Thursday, August 15, 2013

Being Here Now

It was Tuesday afternoon that I finally realized that my attitude had changed. I had relaxed. It had taken me several days to get there, but in one sigh and in an involuntary sinking of my shoulders, it dawned on me, that I was finally really unburdened by nearly everything that I generally carry with me through my days. Leaving far behind the thoughts and worries of what I know still awaits me back home, for the moment, I was simply here.

This place, this lodge built on what many deem as holy ground, a magical place of beauty, grace, and simplicity brings this out in all who come here long enough to settle into its power. “Be here now” is one of my favorite little koans but is in real life, so hard to do. In the day to day of home, work, and life the worries that stretch out in front of us keep us glued and almost addicted to the “what’s next?”, the “why did that happen?”, and “how did I get here and how to do I get off this ride?” that when these nagging thoughts are not given power to be acted upon, they disappear. Poof, they are gone. 

In reality I know that my time here is limited. We will leave tomorrow to return to home, and our life, but since Tuesday afternoon when I was able to shrug it all and go with the flow, it has been a superb vacation. The time spent here has been what a vacation is supposed to do, slow time down. Days have become longer, dinners have been lingered over, and the night sky has provided the entertainment instead of a flat screen. Conversations with strangers, and with old and new friends, have been sincere and unguarded. It has been a long time since we spent hours playing new card games or dominoes, and the time spent doing it here just rolled by with no awareness of its passing.

Who knows the source of the power of this old lodge to take the type “A”s of the world who come here seeking its ability to release them from themselves, but it does. Perhaps     it’s the massive timbers that hold the structure of this building together, which grew on this land and were cut and shaped to define the spaces for those who pass under their load, that are a source of energy. The stones, too, that make up the chimney, the walk ways, the foundation of the building itself, also have an energy that is palpable and strong.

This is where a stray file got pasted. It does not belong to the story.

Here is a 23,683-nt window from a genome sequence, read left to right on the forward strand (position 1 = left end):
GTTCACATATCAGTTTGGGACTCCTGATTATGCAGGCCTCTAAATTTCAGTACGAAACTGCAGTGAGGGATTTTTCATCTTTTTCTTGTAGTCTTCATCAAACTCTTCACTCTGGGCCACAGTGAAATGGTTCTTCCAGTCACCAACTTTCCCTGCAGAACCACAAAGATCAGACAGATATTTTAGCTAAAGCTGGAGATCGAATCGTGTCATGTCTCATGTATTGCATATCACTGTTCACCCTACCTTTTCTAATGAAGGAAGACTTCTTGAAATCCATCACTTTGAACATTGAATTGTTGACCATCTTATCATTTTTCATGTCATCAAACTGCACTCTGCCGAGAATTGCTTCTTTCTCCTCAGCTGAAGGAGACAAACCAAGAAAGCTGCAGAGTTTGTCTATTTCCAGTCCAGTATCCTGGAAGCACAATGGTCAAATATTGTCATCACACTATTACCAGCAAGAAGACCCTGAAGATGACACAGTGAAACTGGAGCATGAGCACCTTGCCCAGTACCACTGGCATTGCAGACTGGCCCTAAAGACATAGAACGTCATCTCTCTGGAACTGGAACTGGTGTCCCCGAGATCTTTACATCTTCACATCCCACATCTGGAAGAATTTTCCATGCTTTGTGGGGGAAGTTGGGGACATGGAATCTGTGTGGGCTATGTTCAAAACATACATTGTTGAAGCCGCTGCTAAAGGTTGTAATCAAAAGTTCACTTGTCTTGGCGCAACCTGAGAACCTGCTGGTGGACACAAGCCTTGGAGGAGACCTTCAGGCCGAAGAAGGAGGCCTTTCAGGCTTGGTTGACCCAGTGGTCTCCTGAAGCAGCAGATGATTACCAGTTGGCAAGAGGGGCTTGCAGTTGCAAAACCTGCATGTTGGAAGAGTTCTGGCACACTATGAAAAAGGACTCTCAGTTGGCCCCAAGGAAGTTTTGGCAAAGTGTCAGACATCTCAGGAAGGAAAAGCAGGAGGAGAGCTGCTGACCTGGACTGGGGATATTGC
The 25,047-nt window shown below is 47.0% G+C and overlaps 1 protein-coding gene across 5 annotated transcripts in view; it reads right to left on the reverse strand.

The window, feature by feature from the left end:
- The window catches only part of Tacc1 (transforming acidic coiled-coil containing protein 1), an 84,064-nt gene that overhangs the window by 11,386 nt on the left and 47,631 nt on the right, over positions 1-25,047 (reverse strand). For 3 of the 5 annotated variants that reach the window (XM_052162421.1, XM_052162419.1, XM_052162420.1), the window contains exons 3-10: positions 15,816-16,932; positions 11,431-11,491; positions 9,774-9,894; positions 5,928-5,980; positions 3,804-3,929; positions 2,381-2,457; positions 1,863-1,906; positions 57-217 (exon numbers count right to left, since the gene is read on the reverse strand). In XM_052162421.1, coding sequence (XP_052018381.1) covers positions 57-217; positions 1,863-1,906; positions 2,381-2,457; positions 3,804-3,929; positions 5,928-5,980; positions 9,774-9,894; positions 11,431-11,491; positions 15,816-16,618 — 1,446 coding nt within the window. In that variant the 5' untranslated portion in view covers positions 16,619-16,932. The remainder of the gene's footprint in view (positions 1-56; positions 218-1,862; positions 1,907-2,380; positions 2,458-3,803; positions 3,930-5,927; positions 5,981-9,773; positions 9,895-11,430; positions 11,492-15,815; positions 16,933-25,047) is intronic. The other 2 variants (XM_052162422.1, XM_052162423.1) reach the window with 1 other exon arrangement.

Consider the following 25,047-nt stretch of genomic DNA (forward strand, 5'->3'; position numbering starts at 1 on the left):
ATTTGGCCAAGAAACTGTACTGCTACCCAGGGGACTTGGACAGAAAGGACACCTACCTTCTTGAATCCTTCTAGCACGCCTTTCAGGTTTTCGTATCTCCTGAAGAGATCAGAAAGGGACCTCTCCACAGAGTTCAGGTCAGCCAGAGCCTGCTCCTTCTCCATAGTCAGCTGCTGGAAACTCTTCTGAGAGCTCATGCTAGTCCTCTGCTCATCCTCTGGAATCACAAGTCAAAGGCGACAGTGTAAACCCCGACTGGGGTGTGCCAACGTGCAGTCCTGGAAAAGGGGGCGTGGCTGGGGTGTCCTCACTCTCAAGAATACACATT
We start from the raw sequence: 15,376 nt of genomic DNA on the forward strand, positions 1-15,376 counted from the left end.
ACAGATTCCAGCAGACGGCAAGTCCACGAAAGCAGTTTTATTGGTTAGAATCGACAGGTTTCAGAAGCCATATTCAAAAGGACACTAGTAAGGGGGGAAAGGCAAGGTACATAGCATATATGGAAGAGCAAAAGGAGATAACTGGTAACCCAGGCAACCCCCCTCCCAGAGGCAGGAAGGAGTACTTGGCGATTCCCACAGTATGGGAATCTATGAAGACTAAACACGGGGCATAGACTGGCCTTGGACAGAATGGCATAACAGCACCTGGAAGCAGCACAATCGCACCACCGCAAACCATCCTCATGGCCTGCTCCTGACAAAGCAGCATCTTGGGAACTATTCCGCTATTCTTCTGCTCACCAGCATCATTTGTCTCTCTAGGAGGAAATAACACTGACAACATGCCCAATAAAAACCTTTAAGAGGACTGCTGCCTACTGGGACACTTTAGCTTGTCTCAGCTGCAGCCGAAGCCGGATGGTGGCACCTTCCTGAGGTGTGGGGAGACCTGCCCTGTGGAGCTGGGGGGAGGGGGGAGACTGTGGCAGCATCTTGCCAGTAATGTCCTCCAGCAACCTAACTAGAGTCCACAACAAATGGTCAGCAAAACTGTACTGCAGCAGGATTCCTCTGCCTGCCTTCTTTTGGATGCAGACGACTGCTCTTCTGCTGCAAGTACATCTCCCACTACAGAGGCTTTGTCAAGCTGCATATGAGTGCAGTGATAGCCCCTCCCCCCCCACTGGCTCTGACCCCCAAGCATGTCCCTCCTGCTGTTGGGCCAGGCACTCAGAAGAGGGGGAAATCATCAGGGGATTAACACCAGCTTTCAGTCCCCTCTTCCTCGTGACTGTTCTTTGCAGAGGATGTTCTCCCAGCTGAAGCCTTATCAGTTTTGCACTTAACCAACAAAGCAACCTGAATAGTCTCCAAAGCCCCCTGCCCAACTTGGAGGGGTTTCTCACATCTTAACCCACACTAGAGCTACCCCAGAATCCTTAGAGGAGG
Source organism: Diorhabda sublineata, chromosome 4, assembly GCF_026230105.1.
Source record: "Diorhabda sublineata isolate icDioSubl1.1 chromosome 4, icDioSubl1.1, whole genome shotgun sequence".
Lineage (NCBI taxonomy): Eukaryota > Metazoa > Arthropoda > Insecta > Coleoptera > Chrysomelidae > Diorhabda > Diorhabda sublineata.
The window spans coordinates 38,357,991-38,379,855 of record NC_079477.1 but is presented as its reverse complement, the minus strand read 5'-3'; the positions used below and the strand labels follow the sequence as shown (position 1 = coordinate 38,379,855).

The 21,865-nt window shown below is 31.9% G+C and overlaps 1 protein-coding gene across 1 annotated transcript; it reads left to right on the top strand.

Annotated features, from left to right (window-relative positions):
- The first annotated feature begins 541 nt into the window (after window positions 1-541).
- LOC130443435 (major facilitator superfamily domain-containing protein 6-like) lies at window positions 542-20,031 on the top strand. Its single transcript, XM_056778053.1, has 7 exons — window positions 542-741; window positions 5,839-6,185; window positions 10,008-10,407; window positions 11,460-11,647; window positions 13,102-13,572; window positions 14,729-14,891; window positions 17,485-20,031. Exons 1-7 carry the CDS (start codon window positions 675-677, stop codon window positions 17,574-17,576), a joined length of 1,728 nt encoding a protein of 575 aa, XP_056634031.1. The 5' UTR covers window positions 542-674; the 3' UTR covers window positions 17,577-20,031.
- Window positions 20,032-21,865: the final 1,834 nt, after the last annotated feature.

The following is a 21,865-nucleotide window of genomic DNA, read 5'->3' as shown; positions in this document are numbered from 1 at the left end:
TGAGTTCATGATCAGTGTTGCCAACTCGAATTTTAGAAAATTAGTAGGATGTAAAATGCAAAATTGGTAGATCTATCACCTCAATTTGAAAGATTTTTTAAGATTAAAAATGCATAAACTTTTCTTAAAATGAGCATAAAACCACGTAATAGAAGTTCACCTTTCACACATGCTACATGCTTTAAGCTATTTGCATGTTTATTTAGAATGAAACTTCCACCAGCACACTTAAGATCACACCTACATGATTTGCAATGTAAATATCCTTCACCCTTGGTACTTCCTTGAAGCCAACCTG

This lodge, on this site, has a very real life to itself. It is a wise and ancient being, that feels like the best of embraces as soon as you enter the place. If these hallowed walls could speak, ah the stories that they must know but they will never break their code and will not divulge their secrets. This is a sanctuary in the highest form.

And then their are the mountains, the view from this lodge. It is a mesmerizing thing to sit and look out upon their rises and falls from this perch of a bit of heaven. They change like a kaleidoscope as the sun rises from the left and settles to the right. Clouds and passing rain showers give drama that at some times define the shapes of the hills and at others obscure and give mystery. 

How is it that being at this place gives me the permission to sit and stare at the beauty before me, to read with no time restraints, to draw, to chat and listen, to build stone cairns in the chilly waters of a nearby stream, to simply, relax? Perhaps the better question might be, why am I not able to live that way when I am not here? Certainly day to day life is filled with all of the things that must be done, and I do know that this time spent here is isolated from all of those responsibilities, but how can I take just a smidgen of the focus on being in the moment home with me so that I can learn to relax fully even for a few stolen minutes each day? How can I drop the feeling of guilt of not doing the most productive thing possible at every moment? Don’t know, but it does make me so painfully aware of how jacked up life is and maybe, it really doesn’t have to be like that all of the time.

Mark has spent the week teaching a group of wonderful folks, who met by coincidence last year and who took his class. They returned this year all as dear old friends and again, eager students, most  of whom admitted that they had forgotten most of what they had learned last year. They have already rebooked a return for next year’s workshop and most have gone back to their homes with new photos they are excited about having taken here, and an excitement for taking more.

I have read, sketched, walked up and down steep hills and feel reenergized, eaten three fabulous meals each day, and enjoyed the wine. I have spent time chatting, playing games,  and watching the changing scenery. We built cairns in the stream only to have a passing rain knock them down with the rising water it dropped, and will rebuild them perhaps this afternoon. I spent an afternoon photographing a swarm of swallowtail butterflies flitted about and drank together in the moist sands by a beautiful stream.

It has been good. It has been great. It has been a wonderful way to celebrate my birthday week. I have relaxed into a state that, I must remember revisiting more often. 
For a few more hours, I am here, now.   

Monday, August 12, 2013

A Return, again